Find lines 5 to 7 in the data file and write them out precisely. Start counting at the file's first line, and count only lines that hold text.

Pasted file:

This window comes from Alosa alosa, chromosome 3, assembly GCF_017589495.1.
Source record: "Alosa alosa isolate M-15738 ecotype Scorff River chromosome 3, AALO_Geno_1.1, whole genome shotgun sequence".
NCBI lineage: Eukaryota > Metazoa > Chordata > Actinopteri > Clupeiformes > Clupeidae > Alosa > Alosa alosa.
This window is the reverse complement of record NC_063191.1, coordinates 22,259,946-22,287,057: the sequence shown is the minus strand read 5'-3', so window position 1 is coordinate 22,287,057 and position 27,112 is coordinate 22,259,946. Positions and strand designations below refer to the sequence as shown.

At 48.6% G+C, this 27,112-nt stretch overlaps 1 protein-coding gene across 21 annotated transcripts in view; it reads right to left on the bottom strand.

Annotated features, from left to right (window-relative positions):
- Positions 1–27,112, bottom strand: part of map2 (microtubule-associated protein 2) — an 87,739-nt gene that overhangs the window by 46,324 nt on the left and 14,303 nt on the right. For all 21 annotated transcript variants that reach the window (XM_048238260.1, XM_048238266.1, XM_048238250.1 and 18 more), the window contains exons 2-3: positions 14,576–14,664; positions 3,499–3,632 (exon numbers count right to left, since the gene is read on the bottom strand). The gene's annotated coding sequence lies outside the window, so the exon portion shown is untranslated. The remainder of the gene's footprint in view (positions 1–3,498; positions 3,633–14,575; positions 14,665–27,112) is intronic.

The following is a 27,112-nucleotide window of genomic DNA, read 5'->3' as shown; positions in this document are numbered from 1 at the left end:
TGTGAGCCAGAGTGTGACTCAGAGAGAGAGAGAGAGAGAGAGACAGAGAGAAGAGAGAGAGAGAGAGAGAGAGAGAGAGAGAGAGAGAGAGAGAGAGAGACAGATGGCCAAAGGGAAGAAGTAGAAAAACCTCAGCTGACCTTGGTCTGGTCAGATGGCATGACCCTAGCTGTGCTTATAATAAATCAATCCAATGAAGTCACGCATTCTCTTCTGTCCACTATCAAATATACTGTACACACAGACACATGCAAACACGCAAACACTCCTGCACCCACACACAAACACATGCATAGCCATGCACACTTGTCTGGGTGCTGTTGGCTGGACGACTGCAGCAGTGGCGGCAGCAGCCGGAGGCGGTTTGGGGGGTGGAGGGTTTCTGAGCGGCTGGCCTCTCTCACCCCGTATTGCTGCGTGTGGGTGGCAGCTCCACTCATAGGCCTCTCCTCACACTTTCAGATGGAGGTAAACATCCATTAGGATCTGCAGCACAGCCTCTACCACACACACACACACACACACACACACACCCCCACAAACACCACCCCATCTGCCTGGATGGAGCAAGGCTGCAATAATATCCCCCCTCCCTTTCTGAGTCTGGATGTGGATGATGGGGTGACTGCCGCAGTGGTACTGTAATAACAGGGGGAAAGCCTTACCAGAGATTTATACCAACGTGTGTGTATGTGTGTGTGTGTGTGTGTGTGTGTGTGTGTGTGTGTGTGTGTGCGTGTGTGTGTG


At 48.6% G+C, this 27,112-nt stretch overlaps 1 protein-coding gene across 21 annotated transcripts in view; it reads right to left on the bottom strand.

Annotated features, from left to right (window-relative positions):
- Positions 1–27,112, bottom strand: part of map2 (microtubule-associated protein 2) — an 87,739-nt gene that overhangs the window by 46,324 nt on the left and 14,303 nt on the right. For all 21 annotated transcript variants that reach the window (XM_048238260.1, XM_048238266.1, XM_048238250.1 and 18 more), the window contains exons 2-3: positions 14,576–14,664; positions 3,499–3,632 (exon numbers count right to left, since the gene is read on the bottom strand). The gene's annotated coding sequence lies outside the window, so the exon portion shown is untranslated. The remainder of the gene's footprint in view (positions 1–3,498; positions 3,633–14,575; positions 14,665–27,112) is intronic.